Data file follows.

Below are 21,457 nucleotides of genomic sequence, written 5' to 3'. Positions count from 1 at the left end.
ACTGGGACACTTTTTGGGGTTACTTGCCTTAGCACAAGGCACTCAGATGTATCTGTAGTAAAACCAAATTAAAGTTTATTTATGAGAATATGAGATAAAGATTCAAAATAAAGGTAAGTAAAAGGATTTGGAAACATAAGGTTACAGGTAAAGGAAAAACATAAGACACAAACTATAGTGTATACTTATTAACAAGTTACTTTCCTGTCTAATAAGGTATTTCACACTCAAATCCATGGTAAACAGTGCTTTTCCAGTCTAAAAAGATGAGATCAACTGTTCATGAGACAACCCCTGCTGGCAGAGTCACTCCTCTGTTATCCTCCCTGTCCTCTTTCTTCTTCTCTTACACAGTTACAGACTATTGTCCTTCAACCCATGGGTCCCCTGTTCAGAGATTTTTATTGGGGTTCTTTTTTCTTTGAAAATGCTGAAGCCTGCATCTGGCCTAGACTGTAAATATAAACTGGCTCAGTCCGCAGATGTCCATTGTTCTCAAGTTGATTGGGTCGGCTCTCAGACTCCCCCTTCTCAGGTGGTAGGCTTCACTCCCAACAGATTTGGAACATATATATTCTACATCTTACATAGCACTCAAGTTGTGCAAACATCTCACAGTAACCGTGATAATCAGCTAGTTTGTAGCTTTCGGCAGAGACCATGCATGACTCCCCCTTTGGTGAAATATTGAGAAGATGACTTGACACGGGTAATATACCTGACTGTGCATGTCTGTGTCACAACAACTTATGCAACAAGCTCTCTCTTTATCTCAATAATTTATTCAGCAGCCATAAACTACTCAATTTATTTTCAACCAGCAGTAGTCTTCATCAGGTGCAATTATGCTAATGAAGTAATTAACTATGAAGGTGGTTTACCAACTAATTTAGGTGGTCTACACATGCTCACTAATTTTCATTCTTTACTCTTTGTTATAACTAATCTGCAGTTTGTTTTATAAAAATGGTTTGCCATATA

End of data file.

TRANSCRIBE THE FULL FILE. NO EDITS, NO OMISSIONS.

Below are 21,457 nucleotides of genomic sequence, written 5' to 3'. Positions count from 1 at the left end.
ACTGGGACACTTTTTGGGGTTACTTGCCTTAGCACAAGGCACTCAGATGTATCTGTAGTAAAACCAAATTAAAGTTTATTTATGAGAATATGAGATAAAGATTCAAAATAAAGGTAAGTAAAAGGATTTGGAAACATAAGGTTACAGGTAAAGGAAAAACATAAGACACAAACTATAGTGTATACTTATTAACAAGTTACTTTCCTGTCTAATAAGGTATTTCACACTCAAATCCATGGTAAACAGTGCTTTTCCAGTCTAAAAAGATGAGATCAACTGTTCATGAGACAACCCCTGCTGGCAGAGTCACTCCTCTGTTATCCTCCCTGTCCTCTTTCTTCTTCTCTTACACAGTTACAGACTATTGTCCTTCAACCCATGGGTCCCCTGTTCAGAGATTTTTATTGGGGTTCTTTTTTCTTTGAAAATGCTGAAGCCTGCATCTGGCCTAGACTGTAAATATAAACTGGCTCAGTCCGCAGATGTCCATTGTTCTCAAGTTGATTGGGTCGGCTCTCAGACTCCCCCTTCTCAGGTGGTAGGCTTCACTCCCAACAGATTTGGAACATATATATTCTACATCTTACATAGCACTCAAGTTGTGCAAACATCTCACAGTAACCGTGATAATCAGCTAGTTTGTAGCTTTCGGCAGAGACCATGCATGACTCCCCCTTTGGTGAAATATTGAGAAGATGACTTGACACGGGTAATATACCTGACTGTGCATGTCTGTGTCACAACAACTTATGCAACAAGCTCTCTCTTTATCTCAATAATTTATTCAGCAGCCATAAACTACTCAATTTATTTTCAACCAGCAGTAGTCTTCATCAGGTGCAATTATGCTAATGAAGTAATTAACTATGAAGGTGGTTTACCAACTAATTTAGGTGGTCTACACATGCTCACTAATTTTCATTCTTTACTCTTTGTTATAACTAATCTGCAGTTTGTTTTATAAAAATGGTTTGCCATATA